It might be said that my suggestion, far from removing the difficulties of understanding Plotinus, rather to some extent emphasizes the impossibility of removing them. Plotinus was only able to write what he did if he did not read through again what he had once written - then what are we, his remote readers, to do? To understand Plotinus's thought we have to study his writings, to read them not once but many times, and to seek precisely for that definition which he tries in all ways to avoid. In other words, to study Plotinus means to kill him, and not to study him means to renounce him. What is to be done? how can we find a way out of this absurd position? Manifestly there is only the one way out which he found himself: even if we have good eyes, we must read his writings, but not re-read them. We must, therefore, seek in him no unity of thought, no power of conviction, no marshalling of truths. We must suppose that all the "proofs" which he gives in his writings are only his inevitable tribute to the scholastic tradition.
Plotinus was "professor", no "writer", and was, therefore, bound only to say what all those who learnt from him by attending his classes or reading his books could and must recognize. He was also a great philosopher, and therefore his thoughts must also preserve their force through centuries and even thousands of years, and to compel all to submission; for in this and this alone, in the force and ability to compel, to subdue, to conquer, do we all see the fundamental mark of true genuineness of thought. For this reason every thought seeks and strives for precision: for one can submit only to strict and limited requirements; and conversely, where there is no strictness or precision, there can be no word of compulsion; there begins the realm of freedom which no longer differs from the arbitrariness so hated by man. Thus it is not necessary to read through again what has once been written down, for there is also no necessity to impose on oneself or others a repetition of what has once been said and to do away with "contradictions" in one's statements. Knowledge, epistęmę, is there the logos; but the logos is the treacherous multiplicity which pursued Plotinus all his life.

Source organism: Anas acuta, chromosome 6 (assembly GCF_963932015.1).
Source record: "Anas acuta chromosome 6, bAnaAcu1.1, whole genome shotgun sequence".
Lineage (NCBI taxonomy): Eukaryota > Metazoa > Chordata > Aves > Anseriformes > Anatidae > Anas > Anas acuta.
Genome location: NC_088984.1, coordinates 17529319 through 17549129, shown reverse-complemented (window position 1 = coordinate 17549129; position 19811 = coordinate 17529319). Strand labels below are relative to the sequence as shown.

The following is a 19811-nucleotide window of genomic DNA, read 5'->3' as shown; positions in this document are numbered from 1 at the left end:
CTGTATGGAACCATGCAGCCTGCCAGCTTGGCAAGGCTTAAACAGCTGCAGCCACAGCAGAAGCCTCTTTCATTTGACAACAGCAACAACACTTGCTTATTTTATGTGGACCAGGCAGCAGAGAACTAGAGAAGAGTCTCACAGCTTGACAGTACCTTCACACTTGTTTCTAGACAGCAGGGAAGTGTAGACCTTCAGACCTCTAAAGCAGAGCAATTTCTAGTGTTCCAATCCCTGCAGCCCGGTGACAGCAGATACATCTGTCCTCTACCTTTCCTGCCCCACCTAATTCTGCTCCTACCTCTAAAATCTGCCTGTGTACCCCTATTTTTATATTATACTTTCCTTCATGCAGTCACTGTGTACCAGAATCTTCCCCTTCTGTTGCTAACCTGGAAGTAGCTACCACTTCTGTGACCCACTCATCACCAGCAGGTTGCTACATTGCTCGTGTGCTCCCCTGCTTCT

Naturally, too, the word "multiplicity" has not the definiteness in Plotinus which is forced on it by those who, against his will, or, if you like, in defiance of his behest, ceaselessly "read through" (study philologically) his works, and endeavour to make his philosophy the property of all humanity. Like nearly all expressions used by Plotinus, this word can "admit" various interpretations; or rather, it has not one meaning but several. How could this be otherwise, when, on the one hand, Plotinus's task consisted of expressing the "inexpressible", and on the other hand, his "system" tried to combine all the elements out of which Greek philosophy had grown up in its thousand years of existence? The "inexpressible" can only be expressed, for those who take it seriously at all, if the words which veil it are as changeable, as ambiguous, as transitory as itself. Is not then any attempt, such as was made in Plotinus's school, to "reconcile" Plato and Aristotle, or Plato and the Stoics, a renunciation, from the outset, of any "doctrine"? Was not Plotinus's teacher, the porter Sakkas, quite right when he forbade his pupils to disseminate his teaching? And did not Plotinus himself, who infringed his master's prohibition, tell us that there lay a very deep significance in the rule of the Eleusinian sages only to reveal mysteries to the initiated? And yet he permitted his pupils to publish his works, which he had never read through and would certainly never have written down if he had remained true to himself; and in fact, he only began writing after the completion of his fiftieth year.